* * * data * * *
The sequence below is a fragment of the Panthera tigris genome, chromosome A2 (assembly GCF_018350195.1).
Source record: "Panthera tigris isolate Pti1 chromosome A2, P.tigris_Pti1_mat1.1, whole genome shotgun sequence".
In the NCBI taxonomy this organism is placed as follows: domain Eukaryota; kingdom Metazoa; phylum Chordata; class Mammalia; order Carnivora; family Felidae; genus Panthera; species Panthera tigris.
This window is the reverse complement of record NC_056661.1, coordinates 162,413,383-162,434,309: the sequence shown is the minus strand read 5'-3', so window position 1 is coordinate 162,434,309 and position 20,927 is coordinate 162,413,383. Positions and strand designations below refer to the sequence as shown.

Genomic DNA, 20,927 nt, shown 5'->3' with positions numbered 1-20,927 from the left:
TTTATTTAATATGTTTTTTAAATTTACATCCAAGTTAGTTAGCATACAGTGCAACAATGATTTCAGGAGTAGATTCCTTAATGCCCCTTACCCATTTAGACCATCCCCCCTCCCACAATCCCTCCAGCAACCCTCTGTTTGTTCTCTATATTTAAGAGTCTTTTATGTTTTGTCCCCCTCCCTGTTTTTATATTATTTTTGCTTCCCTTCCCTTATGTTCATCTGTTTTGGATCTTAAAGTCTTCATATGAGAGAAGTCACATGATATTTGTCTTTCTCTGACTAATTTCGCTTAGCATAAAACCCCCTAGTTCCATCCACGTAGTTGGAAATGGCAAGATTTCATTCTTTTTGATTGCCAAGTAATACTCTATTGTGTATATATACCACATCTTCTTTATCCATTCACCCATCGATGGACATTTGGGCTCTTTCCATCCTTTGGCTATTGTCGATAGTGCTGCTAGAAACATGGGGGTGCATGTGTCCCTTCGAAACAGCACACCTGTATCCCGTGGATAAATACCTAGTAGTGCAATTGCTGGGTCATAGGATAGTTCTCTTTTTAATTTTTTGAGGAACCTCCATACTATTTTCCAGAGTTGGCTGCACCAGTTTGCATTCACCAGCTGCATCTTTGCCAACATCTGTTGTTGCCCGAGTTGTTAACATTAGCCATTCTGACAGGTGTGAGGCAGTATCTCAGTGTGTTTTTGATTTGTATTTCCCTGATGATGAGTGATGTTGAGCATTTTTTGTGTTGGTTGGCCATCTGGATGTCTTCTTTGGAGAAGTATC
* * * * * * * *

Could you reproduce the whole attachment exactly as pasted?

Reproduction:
The sequence below is a fragment of the Panthera tigris genome, chromosome A2 (assembly GCF_018350195.1).
Source record: "Panthera tigris isolate Pti1 chromosome A2, P.tigris_Pti1_mat1.1, whole genome shotgun sequence".
In the NCBI taxonomy this organism is placed as follows: domain Eukaryota; kingdom Metazoa; phylum Chordata; class Mammalia; order Carnivora; family Felidae; genus Panthera; species Panthera tigris.
This window is the reverse complement of record NC_056661.1, coordinates 162,413,383-162,434,309: the sequence shown is the minus strand read 5'-3', so window position 1 is coordinate 162,434,309 and position 20,927 is coordinate 162,413,383. Positions and strand designations below refer to the sequence as shown.

Genomic DNA, 20,927 nt, shown 5'->3' with positions numbered 1-20,927 from the left:
TTTATTTAATATGTTTTTTAAATTTACATCCAAGTTAGTTAGCATACAGTGCAACAATGATTTCAGGAGTAGATTCCTTAATGCCCCTTACCCATTTAGACCATCCCCCCTCCCACAATCCCTCCAGCAACCCTCTGTTTGTTCTCTATATTTAAGAGTCTTTTATGTTTTGTCCCCCTCCCTGTTTTTATATTATTTTTGCTTCCCTTCCCTTATGTTCATCTGTTTTGGATCTTAAAGTCTTCATATGAGAGAAGTCACATGATATTTGTCTTTCTCTGACTAATTTCGCTTAGCATAAAACCCCCTAGTTCCATCCACGTAGTTGGAAATGGCAAGATTTCATTCTTTTTGATTGCCAAGTAATACTCTATTGTGTATATATACCACATCTTCTTTATCCATTCACCCATCGATGGACATTTGGGCTCTTTCCATCCTTTGGCTATTGTCGATAGTGCTGCTAGAAACATGGGGGTGCATGTGTCCCTTCGAAACAGCACACCTGTATCCCGTGGATAAATACCTAGTAGTGCAATTGCTGGGTCATAGGATAGTTCTCTTTTTAATTTTTTGAGGAACCTCCATACTATTTTCCAGAGTTGGCTGCACCAGTTTGCATTCACCAGCTGCATCTTTGCCAACATCTGTTGTTGCCCGAGTTGTTAACATTAGCCATTCTGACAGGTGTGAGGCAGTATCTCAGTGTGTTTTTGATTTGTATTTCCCTGATGATGAGTGATGTTGAGCATTTTTTGTGTTGGTTGGCCATCTGGATGTCTTCTTTGGAGAAGTATC